Anything I want he gives it, but not for free
And it's paid for and I'm so grateful to be nowhere
This year I've lost some friends
Some friends? What friends?
I dunno, I ain't even noticed ("Hateful" London Calling)
When Joe first started playing with Mick he was clearly in awe of him, "Mick can hear chords and the bass, make arrangements in his head." Mick was the man with the music, Joe brought the words. Joe chopped off his hair and threw himself full force into the punk ethos, but he was always still a bit of the hippie, and held on to his rockabilly style with his ever-present slicked-back locks and modified pompadour (even with the mohawk) that is an heir and homage to Elvis. Joe never completely tossed his hippie "love everybody" beliefs. He may have perfected a punk snarl with hapless interviewers, but when it came to playing music in front of a live audience, Joe wanted to share the experience fully, "We were one with the audience. You should never put yourself above anyone." He wanted the Clash to be the people's band. "Without people you are nothing, that's my spiel."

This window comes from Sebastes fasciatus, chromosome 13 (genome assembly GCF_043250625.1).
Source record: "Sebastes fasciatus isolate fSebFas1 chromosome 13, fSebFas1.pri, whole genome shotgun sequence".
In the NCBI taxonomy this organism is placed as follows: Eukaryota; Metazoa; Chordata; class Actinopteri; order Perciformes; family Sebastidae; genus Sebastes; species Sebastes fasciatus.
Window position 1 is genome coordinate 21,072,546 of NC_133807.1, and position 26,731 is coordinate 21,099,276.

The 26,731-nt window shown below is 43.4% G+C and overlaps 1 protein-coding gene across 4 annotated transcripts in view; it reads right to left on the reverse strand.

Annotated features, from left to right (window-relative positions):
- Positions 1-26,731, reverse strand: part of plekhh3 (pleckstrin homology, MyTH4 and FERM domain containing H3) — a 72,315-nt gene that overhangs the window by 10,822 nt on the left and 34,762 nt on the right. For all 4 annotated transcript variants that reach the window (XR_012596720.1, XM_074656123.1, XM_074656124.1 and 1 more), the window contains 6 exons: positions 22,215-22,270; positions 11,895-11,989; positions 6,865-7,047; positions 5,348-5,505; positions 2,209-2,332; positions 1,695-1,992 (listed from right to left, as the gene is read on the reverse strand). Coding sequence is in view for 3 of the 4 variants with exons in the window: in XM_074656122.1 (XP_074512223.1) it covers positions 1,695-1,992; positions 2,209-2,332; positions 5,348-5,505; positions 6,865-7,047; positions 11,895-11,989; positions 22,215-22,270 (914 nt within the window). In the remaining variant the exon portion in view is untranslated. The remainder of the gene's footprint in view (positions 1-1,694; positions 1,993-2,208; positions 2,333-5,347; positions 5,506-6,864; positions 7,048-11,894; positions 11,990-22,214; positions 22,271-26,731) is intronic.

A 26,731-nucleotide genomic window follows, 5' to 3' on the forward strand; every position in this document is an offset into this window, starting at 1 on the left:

This is a public service announcement
With guitar! ("Know Your Rights" Combat Rock)
What really makes the film work for me is that so much of it is narrated by Joe himself, culled together from interviews and his radio program, London Calling, from the 90s. Joe is always honest and frequently funny. When asked why the son of a diplomat who went to boarding school had a famously dentally-challenged look early in his career, he says offhand, "I never brushed my teeth."